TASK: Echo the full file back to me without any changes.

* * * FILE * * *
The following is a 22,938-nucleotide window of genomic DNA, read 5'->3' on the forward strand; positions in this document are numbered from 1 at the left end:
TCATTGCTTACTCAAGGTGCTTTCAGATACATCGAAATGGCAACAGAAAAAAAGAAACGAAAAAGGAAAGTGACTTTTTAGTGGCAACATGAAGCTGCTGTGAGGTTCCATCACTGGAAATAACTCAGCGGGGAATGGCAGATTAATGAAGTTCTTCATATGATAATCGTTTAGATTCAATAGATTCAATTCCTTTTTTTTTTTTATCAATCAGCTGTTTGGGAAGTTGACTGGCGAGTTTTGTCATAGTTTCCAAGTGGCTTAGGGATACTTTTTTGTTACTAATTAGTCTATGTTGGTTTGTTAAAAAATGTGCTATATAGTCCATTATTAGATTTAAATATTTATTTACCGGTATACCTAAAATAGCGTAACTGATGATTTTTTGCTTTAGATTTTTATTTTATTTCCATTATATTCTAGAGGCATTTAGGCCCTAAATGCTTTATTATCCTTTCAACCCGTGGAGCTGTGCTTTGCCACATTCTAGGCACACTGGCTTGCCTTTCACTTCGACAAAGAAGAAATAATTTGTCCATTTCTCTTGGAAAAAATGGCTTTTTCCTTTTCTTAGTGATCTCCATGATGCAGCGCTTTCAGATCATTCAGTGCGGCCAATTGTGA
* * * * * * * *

The following is a 22,938-nucleotide window of genomic DNA, read 5'->3' on the forward strand; positions in this document are numbered from 1 at the left end:
TCATTGCTTACTCAAGGTGCTTTCAGATACATCGAAATGGCAACAGAAAAAAAGAAACGAAAAAGGAAAGTGACTTTTTAGTGGCAACATGAAGCTGCTGTGAGGTTCCATCACTGGAAATAACTCAGCGGGGAATGGCAGATTAATGAAGTTCTTCATATGATAATCGTTTAGATTCAATAGATTCAATTCCTTTTTTTTTTTTATCAATCAGCTGTTTGGGAAGTTGACTGGCGAGTTTTGTCATAGTTTCCAAGTGGCTTAGGGATACTTTTTTGTTACTAATTAGTCTATGTTGGTTTGTTAAAAAATGTGCTATATAGTCCATTATTAGATTTAAATATTTATTTACCGGTATACCTAAAATAGCGTAACTGATGATTTTTTGCTTTAGATTTTTATTTTATTTCCATTATATTCTAGAGGCATTTAGGCCCTAAATGCTTTATTATCCTTTCAACCCGTGGAGCTGTGCTTTGCCACATTCTAGGCACACTGGCTTGCCTTTCACTTCGACAAAGAAGAAATAATTTGTCCATTTCTCTTGGAAAAAATGGCTTTTTCCTTTTCTTAGTGATCTCCATGATGCAGCGCTTTCAGATCATTCAGTGCGGCCAATTGTGA